The average age of Iranians is under 25. The Islamic revolution, dethroning the Shah and putting in his place a theocratic state with Ayatollah Khomeini at its head, took place in 1979. Thus, the average Iranian is five years younger than the revolution under which he or she has lived their entire life.
It is these young people who are pushing the protest against the alleged election fraud which re-elected the President, Mahmoud Ahmadinejad and has been sanctified by Supreme Leader Ayatollah Khameni and his ruling theocratic council of Mullahs. And the tools of these young protesters and their titular leader, Mir Hossein Mousavi, for circumventing news suppression by the mullahocracy, their threatened totalitarian government, are absolutely amazing --, phones, tweets, jpgs, ISPs, TMs, the whole wonderful clutter of what we now call the "new media."
As this uprising is being witnessed around the world, it is rightly describable as disturbing, mesmerizing and ambiguous. But what is most exciting about this unfolding crisis (and opportunity) is how pictures, film, eye witnesses, descriptions, analysis and discussion are getting to print, TV and Internet audiences-primarily through the new media, namely cell phones, blogs, uploads on social networking sites like Facebook, text messaging Twitter tweets and, of course, the increasingly redoubtable YouTube.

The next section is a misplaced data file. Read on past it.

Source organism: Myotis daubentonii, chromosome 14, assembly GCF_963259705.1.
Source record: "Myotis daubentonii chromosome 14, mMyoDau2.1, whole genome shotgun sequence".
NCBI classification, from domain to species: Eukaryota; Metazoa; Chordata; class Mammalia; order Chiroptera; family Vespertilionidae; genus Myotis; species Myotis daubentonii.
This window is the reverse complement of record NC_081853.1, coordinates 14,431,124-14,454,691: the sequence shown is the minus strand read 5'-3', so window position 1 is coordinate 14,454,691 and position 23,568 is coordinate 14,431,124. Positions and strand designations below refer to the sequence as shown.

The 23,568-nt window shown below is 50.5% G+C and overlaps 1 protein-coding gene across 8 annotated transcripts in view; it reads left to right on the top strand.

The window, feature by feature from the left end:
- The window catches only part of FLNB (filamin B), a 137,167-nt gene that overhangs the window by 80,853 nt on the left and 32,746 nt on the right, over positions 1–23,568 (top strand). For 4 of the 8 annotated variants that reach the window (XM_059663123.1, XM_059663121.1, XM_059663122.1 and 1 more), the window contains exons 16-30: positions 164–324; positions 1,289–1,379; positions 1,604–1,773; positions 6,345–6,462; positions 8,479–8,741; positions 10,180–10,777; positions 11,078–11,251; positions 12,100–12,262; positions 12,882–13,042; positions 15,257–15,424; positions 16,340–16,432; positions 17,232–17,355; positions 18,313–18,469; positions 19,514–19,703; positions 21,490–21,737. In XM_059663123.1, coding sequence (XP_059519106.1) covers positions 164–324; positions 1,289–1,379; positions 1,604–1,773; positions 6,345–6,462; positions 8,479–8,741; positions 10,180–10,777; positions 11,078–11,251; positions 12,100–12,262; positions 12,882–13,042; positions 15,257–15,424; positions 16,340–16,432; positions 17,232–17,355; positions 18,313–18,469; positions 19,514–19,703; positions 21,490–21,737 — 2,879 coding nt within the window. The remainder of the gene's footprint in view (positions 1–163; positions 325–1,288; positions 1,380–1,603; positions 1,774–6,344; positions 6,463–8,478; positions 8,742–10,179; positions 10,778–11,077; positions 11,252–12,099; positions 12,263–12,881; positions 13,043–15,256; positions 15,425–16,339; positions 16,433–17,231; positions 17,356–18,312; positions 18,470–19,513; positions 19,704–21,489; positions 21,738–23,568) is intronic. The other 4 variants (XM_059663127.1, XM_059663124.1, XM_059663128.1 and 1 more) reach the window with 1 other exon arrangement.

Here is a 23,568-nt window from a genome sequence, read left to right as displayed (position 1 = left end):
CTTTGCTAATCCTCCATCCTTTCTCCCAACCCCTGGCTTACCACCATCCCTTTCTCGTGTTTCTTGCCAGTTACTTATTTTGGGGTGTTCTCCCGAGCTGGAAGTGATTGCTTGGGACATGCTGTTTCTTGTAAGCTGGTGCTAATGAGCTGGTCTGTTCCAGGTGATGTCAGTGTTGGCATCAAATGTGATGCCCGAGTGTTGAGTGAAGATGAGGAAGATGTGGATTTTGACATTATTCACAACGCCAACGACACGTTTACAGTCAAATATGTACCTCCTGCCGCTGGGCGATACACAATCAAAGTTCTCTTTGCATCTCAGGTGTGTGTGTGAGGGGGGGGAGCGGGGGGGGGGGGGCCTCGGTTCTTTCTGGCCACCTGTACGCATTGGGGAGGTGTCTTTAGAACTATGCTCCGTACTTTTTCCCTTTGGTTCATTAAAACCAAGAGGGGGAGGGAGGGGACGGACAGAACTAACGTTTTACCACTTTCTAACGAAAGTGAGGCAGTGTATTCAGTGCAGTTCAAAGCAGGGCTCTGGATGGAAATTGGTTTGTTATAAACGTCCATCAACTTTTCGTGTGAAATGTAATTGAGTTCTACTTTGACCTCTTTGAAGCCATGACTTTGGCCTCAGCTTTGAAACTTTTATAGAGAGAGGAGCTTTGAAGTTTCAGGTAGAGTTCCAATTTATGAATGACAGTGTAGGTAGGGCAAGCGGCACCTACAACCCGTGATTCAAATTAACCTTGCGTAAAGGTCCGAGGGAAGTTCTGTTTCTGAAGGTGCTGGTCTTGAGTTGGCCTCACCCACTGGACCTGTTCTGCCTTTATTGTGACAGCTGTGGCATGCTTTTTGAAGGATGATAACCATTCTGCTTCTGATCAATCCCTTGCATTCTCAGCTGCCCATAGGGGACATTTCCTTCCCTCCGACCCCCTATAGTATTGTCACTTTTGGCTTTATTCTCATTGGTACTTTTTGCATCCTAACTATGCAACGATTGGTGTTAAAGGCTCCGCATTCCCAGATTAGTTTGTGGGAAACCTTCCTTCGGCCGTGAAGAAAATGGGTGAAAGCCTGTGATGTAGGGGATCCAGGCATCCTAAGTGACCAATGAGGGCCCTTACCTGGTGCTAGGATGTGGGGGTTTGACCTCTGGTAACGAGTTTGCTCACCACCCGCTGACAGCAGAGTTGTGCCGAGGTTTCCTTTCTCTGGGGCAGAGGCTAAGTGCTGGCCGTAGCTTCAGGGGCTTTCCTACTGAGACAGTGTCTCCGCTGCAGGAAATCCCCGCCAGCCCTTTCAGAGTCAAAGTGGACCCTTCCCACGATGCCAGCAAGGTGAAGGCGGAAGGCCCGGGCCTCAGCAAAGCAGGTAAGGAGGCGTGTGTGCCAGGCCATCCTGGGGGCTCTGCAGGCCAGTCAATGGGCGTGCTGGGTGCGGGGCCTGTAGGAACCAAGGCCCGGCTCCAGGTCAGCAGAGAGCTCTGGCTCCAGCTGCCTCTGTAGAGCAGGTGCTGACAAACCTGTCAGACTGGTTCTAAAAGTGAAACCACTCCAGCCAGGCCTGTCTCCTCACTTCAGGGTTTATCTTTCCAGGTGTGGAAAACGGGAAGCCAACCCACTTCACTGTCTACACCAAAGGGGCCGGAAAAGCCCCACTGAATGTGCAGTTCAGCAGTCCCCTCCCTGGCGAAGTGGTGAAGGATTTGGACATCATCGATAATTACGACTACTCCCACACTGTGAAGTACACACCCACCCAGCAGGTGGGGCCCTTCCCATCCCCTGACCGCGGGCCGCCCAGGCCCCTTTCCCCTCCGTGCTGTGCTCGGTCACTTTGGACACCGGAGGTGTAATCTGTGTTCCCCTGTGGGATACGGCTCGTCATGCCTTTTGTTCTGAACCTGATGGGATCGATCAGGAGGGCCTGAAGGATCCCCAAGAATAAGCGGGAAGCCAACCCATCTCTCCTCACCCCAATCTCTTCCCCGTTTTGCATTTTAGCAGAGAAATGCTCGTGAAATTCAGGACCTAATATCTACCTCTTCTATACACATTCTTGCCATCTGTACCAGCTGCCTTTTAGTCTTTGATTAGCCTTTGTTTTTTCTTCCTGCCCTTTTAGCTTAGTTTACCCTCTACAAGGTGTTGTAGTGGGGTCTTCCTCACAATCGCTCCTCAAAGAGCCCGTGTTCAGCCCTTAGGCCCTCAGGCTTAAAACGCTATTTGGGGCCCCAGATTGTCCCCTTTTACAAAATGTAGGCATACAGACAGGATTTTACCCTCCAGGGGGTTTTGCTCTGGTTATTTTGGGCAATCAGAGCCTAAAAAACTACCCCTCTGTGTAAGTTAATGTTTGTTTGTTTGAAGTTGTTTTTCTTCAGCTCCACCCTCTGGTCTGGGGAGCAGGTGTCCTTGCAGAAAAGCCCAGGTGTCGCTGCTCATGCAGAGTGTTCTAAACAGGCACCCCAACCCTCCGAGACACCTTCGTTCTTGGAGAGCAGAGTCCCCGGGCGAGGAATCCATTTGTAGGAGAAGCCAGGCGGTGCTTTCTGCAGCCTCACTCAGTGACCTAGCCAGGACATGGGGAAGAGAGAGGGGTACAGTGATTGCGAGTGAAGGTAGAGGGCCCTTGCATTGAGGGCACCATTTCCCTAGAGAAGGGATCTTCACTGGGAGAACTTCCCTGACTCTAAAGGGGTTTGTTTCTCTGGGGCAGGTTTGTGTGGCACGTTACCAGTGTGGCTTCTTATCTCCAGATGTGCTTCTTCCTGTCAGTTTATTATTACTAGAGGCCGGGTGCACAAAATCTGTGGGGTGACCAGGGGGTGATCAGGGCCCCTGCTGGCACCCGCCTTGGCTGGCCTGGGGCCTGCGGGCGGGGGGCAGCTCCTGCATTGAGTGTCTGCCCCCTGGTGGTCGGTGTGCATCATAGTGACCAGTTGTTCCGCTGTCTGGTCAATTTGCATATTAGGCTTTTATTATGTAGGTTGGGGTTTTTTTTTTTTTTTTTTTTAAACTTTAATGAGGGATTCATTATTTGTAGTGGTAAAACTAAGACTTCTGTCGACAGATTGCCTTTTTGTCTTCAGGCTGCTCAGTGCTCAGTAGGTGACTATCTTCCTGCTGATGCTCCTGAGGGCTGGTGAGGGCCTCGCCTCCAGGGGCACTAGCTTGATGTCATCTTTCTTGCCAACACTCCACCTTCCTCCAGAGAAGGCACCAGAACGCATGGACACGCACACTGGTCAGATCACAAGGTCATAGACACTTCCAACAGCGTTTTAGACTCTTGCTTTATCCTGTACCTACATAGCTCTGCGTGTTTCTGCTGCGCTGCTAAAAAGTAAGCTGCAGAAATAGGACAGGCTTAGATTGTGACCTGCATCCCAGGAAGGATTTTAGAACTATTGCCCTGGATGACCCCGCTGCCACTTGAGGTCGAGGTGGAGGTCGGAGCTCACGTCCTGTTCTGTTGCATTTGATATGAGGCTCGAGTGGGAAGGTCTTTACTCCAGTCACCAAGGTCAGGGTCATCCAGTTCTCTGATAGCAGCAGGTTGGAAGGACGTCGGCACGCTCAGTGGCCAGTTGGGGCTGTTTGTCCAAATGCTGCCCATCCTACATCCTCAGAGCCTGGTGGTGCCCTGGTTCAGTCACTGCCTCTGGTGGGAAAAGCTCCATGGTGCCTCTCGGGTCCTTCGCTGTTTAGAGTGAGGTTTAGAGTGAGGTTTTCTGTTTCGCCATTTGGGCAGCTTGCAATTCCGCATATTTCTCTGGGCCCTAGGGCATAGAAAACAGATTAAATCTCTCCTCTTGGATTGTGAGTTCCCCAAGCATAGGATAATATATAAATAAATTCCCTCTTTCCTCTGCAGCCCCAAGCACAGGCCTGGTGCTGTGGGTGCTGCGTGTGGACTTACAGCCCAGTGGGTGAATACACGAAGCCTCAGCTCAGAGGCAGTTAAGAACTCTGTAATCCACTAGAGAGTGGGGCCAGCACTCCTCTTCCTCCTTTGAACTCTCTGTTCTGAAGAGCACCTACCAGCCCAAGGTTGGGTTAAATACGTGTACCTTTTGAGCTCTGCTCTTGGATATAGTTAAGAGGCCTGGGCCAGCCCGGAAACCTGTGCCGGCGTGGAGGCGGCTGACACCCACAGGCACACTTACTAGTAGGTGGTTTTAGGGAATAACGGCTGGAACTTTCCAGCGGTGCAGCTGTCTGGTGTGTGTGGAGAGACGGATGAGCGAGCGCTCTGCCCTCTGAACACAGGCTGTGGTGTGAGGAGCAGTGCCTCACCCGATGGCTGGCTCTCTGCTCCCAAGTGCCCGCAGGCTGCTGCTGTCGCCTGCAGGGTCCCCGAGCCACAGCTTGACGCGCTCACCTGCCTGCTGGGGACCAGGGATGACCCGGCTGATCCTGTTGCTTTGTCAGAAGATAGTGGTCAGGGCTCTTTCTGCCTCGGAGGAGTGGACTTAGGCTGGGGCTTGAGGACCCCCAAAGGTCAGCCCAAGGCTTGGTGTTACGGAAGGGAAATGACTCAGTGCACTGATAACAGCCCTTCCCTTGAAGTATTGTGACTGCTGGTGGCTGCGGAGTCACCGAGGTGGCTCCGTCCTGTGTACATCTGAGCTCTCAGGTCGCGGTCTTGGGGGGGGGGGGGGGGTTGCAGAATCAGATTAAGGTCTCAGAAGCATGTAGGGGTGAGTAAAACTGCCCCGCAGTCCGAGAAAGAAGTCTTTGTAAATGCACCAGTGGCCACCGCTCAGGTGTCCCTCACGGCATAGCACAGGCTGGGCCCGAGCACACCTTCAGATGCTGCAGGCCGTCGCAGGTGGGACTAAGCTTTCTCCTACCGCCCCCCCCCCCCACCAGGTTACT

It is largely via these communication marvels that traditional media are getting their information and discussing and analyzing what we are seeing in an attempt to make some sense of what is actually happening and what it portends for the future, for the Iranian people, for American-Iranian relations and, quite possibly, for the complete nest of tangled relations in the middle East.
This is a complete reversal of what has been discussed over the past few year in terms of the fiscal crisis in news services, both print and electronic, whose business models have been found wanting and are floundering searching for some new way to right their economic ships without totally gutting their principal function, gathering news that people need to inform their life decisions.
One of the singular worries and warnings from the old media, is that, without the old media input, wisdom, savvy, experienced journalists, without , their money, their contacts, the online faces of print news enterprises like the New York Times or the Washington Post, The Nation, etc., where would the new media get their news product? News aggregating services on the Internet, like Google News, the Huffington Post, Truthout, AlterNet, etc. would have nothing to print except unvetted blogs which are long on opinion and short on facts and investigative and news synthesizing muscle.
How ironic then, that, what we are now and most recently finding is the old media depending on the new media to provide the pictures, the narratives, the blood, sweat and tears that were once the old media's exclusive provincesboth in print and electronic media like CNN, which utilizes virtually all the new media, all the time and proudly displays it iReporter contributions.